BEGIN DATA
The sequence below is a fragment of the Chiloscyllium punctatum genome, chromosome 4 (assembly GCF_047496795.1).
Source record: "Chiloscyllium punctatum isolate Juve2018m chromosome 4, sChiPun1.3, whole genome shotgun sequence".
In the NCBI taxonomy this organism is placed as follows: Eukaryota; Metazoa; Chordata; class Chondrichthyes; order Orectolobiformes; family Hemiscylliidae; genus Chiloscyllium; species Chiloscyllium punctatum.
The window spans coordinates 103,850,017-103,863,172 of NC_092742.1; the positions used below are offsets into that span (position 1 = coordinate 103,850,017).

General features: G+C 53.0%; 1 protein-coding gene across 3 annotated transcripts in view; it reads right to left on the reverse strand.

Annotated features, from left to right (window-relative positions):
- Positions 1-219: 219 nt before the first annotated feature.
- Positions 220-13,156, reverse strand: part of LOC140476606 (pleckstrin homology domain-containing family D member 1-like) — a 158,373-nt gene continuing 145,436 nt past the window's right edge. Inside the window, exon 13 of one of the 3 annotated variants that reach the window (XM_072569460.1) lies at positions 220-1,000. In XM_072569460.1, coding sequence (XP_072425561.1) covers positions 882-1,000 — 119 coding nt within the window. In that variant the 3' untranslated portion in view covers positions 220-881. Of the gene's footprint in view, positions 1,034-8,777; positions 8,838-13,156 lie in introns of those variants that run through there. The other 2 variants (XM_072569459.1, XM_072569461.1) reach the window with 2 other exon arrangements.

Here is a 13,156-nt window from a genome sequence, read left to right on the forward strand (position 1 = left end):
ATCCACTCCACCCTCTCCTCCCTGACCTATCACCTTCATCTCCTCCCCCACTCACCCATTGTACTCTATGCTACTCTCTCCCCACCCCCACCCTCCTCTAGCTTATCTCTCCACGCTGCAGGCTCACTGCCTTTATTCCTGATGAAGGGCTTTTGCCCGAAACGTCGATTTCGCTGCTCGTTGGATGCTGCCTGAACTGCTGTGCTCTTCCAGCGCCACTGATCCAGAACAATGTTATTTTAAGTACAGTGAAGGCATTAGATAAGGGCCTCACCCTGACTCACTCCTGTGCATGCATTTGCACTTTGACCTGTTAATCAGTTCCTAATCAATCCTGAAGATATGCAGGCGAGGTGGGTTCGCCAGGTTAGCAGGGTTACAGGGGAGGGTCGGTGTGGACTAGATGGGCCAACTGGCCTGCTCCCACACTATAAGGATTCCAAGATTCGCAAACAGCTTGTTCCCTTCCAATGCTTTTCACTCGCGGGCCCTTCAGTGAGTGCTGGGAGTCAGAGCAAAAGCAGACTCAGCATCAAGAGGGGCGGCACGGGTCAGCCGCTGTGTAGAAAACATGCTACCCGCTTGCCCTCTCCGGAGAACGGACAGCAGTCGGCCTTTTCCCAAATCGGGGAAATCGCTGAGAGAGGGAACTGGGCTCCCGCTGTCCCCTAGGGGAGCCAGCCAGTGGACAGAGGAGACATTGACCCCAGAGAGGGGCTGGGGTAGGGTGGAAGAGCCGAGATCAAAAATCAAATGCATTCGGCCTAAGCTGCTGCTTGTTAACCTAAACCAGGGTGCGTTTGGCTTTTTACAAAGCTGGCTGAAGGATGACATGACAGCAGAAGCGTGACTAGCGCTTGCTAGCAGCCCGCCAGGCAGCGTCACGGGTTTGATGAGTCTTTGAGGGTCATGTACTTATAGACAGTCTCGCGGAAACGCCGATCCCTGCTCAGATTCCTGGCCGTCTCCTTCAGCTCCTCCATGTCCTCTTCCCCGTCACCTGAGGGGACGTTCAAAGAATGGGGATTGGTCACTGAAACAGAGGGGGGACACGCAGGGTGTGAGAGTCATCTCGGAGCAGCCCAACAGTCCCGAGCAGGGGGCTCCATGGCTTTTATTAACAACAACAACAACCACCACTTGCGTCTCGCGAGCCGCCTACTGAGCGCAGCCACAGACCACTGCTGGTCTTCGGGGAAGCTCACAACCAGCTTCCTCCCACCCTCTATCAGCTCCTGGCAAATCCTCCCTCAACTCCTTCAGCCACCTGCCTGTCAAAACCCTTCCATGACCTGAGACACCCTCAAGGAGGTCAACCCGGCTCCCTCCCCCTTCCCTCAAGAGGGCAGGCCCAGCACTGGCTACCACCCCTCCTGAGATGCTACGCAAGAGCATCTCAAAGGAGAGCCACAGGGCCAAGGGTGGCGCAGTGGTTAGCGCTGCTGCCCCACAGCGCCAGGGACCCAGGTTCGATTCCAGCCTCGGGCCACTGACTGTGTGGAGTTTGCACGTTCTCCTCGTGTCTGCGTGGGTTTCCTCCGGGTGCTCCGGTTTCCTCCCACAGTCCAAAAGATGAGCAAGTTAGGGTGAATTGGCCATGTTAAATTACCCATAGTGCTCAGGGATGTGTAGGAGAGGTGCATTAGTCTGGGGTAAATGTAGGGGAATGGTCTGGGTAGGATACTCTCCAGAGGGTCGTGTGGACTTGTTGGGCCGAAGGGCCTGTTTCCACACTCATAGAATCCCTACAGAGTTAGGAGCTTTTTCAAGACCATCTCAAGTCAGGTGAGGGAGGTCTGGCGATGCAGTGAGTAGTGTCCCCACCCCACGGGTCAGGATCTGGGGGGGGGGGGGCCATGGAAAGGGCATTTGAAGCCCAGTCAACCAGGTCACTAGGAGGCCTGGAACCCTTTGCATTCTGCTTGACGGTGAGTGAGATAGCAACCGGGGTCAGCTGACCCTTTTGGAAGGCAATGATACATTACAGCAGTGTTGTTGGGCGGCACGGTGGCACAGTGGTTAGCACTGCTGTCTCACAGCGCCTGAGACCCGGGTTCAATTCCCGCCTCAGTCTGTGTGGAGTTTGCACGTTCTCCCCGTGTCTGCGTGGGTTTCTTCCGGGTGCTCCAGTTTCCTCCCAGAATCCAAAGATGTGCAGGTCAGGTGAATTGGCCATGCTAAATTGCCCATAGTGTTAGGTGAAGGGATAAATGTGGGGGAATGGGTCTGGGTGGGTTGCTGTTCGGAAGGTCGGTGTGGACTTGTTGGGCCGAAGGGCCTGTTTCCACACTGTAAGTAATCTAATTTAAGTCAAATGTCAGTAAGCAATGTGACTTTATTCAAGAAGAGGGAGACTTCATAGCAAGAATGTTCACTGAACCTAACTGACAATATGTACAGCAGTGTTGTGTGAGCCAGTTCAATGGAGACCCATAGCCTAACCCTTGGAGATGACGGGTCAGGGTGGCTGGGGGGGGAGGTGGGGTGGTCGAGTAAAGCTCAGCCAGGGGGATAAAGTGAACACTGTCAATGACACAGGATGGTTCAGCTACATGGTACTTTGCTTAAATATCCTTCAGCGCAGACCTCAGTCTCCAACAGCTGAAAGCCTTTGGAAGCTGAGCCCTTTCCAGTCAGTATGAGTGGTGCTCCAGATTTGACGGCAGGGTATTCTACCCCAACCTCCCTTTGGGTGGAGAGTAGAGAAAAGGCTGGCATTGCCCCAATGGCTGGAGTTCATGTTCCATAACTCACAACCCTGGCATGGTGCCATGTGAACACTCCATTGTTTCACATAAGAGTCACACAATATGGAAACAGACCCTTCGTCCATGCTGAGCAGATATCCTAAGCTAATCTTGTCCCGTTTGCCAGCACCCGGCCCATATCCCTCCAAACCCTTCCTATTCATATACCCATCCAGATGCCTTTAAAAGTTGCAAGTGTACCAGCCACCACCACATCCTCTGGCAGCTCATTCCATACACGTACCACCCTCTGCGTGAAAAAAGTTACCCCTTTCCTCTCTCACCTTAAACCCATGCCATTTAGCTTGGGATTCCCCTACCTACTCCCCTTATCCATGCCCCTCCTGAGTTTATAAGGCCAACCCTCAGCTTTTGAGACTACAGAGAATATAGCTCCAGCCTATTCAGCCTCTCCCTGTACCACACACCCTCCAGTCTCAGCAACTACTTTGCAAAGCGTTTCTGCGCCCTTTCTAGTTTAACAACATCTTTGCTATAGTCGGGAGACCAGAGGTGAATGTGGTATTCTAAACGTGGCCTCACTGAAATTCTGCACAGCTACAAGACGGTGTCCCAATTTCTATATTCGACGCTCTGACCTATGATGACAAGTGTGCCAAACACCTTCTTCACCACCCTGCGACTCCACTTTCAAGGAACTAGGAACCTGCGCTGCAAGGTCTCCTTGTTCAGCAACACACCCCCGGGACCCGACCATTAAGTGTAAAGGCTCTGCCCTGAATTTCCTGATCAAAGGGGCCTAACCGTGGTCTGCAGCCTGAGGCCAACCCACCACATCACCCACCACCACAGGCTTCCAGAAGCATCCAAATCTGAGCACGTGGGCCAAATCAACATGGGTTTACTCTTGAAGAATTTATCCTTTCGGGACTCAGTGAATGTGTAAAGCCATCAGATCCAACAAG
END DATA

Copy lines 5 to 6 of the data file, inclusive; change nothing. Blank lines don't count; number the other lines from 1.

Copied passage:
General features: G+C 53.0%; 1 protein-coding gene across 3 annotated transcripts in view; it reads right to left on the reverse strand.

Annotated features, from left to right (window-relative positions):